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University of Minnesota Extension


Quick Facts 

  • Fleas are primarily pests of animals but will bite people.
  • Treat fleas on pets and in the home at the same time.
  • The most effective flea treatments for pets are oral or topical spot-on medications or medicated collars.
  • Treating pets preventatively is easier and more effective than treating after a flea problem occurs.
  • Before using any flea or tick treatment on a pet, ask your veterinarian about the most appropriate product. Using the wrong product could cause medical problems for your pets.
  • When treating homes, use a combination of nonchemical and insecticide methods for the best results.

Fleas are parasites of many animals including cats, dogs, rodents, birds and bats. The cat flea (Ctenocephalides felis) is the most common flea that infests homes and attacks humans and pets.

How to identify fleas

Close-up image of adult flea
Adult flea

Adult fleas

  • Dark brown to black, less than 1/8 inch long.
  • Wingless; body is flattened from side to side.
  • Large hind legs for jumping.


  • About 3/16 inch long.
  • Whitish; resemble tiny worms.

Dark, pepper-like dried blood and dark reddish-brown or black flea excrement (called “flea dirt”) may be found on pets or their bedding.

Flea dirt in pet hair.
Watch for dark, pepper-like flea dirt on pet fur and bedding

Biology of fleas

Adult fleas

  • Feed on blood and spend almost their entire lives on their hosts.
  • Their favorite hosts are cats and dogs, but they also feed on wildlife, including raccoons, opossums, skunks and foxes.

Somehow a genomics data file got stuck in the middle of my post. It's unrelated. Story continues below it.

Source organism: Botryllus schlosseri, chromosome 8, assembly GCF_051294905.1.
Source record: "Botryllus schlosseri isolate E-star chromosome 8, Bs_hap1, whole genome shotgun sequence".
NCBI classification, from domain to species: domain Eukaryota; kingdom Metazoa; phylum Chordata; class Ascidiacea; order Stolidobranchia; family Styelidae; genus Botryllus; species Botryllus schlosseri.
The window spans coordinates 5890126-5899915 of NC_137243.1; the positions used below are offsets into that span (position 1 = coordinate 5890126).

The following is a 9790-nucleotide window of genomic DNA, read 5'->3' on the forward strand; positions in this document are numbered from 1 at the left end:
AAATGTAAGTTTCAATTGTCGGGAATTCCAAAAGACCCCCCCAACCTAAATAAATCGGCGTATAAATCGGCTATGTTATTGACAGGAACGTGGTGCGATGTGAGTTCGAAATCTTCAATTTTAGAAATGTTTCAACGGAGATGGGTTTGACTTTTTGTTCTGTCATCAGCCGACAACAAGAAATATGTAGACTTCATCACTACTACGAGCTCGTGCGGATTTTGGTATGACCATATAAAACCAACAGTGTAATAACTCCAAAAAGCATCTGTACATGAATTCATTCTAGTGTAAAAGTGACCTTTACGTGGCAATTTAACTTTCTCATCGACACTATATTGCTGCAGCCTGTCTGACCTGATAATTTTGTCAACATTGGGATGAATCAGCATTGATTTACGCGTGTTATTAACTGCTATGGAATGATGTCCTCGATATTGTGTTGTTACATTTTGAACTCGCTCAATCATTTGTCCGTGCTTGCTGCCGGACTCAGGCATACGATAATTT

• Fleas can bite people but females require a blood meal from a non-human host to produce eggs.
  • Female fleas lay 4 to 8 eggs at a time and can lay as many 500 eggs in their lifetime.
  • Adults may survive for weeks without a blood meal.

Flea eggs

  • Nonsticky and typically fall to the ground.
  • After 2 to 5 days, eggs hatch into small, white, worm-like insects.
  • Larvae feed on flea feces (commonly referred to as flea dirt), which is largely composed of undigested blood.
  • Larvae normally take about 7 to 15 days to finish their development.
  • They avoid light and require humidity above 75%.
  • Eggs can take up to six months to develop into larvae if temperatures and humidity are unfavorable.


Close-up of flea larva.
Flea larva
  • Larvae make cocoons where they become pupae and remain for weeks or months.
  • Pupae can take 12 months or longer to develop into adults if temperatures and humidity are unfavorable.
  • Adult fleas emerge when cocoons are stimulated by warmth, carbon dioxide (breath), and pressure or vibrations (someone walking or vacuuming).
  • Adult fleas live for 1 to 12 months.

How fleas are harmful

Fleas are generally pests of animals, and dogs and cats serve as their primary hosts in homes. Adult fleas readily bite pets for a blood meal.


  • Can experience dermatitis as a result of flea bites.
  • Biting causes itching, reddening of the skin and further skin irritation.
  • Fur loss can also occur and in extreme cases, animals may become anemic.
  • Speak to your veterinarian about any animal health concerns associated with pets.


  • Adult fleas bite and feed on blood.
  • Often it results in raised, red bumps that itch.